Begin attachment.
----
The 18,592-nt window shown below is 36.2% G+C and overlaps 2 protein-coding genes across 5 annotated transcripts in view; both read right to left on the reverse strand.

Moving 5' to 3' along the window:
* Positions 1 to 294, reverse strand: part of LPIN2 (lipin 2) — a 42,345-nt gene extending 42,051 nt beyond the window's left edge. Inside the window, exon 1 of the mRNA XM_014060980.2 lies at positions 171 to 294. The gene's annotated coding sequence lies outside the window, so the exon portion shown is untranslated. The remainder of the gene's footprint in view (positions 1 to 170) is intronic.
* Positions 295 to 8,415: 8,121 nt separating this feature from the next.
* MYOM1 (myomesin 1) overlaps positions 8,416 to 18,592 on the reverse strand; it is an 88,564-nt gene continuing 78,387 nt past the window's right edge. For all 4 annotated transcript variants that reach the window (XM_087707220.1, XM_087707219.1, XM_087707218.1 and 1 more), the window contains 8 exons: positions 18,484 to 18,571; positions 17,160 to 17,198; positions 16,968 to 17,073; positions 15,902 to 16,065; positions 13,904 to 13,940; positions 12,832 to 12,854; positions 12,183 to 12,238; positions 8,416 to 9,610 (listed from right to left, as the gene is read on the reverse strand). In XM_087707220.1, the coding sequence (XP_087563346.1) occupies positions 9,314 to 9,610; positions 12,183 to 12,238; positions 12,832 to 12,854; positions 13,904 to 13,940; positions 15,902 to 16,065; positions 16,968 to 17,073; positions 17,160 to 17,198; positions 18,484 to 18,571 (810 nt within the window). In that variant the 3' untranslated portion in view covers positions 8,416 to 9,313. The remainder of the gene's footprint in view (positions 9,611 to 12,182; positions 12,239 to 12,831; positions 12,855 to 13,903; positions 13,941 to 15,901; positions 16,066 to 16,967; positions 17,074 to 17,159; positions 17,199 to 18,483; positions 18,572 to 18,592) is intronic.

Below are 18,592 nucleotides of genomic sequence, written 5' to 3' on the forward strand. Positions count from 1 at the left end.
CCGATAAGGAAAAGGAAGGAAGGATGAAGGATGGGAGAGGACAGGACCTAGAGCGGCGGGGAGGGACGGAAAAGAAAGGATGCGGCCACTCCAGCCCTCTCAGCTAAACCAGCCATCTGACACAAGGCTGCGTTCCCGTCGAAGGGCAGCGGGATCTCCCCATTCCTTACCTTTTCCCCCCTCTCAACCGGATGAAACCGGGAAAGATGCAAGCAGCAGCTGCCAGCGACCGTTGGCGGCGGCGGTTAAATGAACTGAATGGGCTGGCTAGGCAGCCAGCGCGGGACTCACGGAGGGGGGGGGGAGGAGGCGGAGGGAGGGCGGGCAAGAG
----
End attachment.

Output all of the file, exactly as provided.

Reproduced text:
The 18,592-nt window shown below is 36.2% G+C and overlaps 2 protein-coding genes across 5 annotated transcripts in view; both read right to left on the reverse strand.

Moving 5' to 3' along the window:
* Positions 1 to 294, reverse strand: part of LPIN2 (lipin 2) — a 42,345-nt gene extending 42,051 nt beyond the window's left edge. Inside the window, exon 1 of the mRNA XM_014060980.2 lies at positions 171 to 294. The gene's annotated coding sequence lies outside the window, so the exon portion shown is untranslated. The remainder of the gene's footprint in view (positions 1 to 170) is intronic.
* Positions 295 to 8,415: 8,121 nt separating this feature from the next.
* MYOM1 (myomesin 1) overlaps positions 8,416 to 18,592 on the reverse strand; it is an 88,564-nt gene continuing 78,387 nt past the window's right edge. For all 4 annotated transcript variants that reach the window (XM_087707220.1, XM_087707219.1, XM_087707218.1 and 1 more), the window contains 8 exons: positions 18,484 to 18,571; positions 17,160 to 17,198; positions 16,968 to 17,073; positions 15,902 to 16,065; positions 13,904 to 13,940; positions 12,832 to 12,854; positions 12,183 to 12,238; positions 8,416 to 9,610 (listed from right to left, as the gene is read on the reverse strand). In XM_087707220.1, the coding sequence (XP_087563346.1) occupies positions 9,314 to 9,610; positions 12,183 to 12,238; positions 12,832 to 12,854; positions 13,904 to 13,940; positions 15,902 to 16,065; positions 16,968 to 17,073; positions 17,160 to 17,198; positions 18,484 to 18,571 (810 nt within the window). In that variant the 3' untranslated portion in view covers positions 8,416 to 9,313. The remainder of the gene's footprint in view (positions 9,611 to 12,182; positions 12,239 to 12,831; positions 12,855 to 13,903; positions 13,941 to 15,901; positions 16,066 to 16,967; positions 17,074 to 17,159; positions 17,199 to 18,483; positions 18,572 to 18,592) is intronic.

Below are 18,592 nucleotides of genomic sequence, written 5' to 3' on the forward strand. Positions count from 1 at the left end.
CCGATAAGGAAAAGGAAGGAAGGATGAAGGATGGGAGAGGACAGGACCTAGAGCGGCGGGGAGGGACGGAAAAGAAAGGATGCGGCCACTCCAGCCCTCTCAGCTAAACCAGCCATCTGACACAAGGCTGCGTTCCCGTCGAAGGGCAGCGGGATCTCCCCATTCCTTACCTTTTCCCCCCTCTCAACCGGATGAAACCGGGAAAGATGCAAGCAGCAGCTGCCAGCGACCGTTGGCGGCGGCGGTTAAATGAACTGAATGGGCTGGCTAGGCAGCCAGCGCGGGACTCACGGAGGGGGGGGGGAGGAGGCGGAGGGAGGGCGGGCAAGAG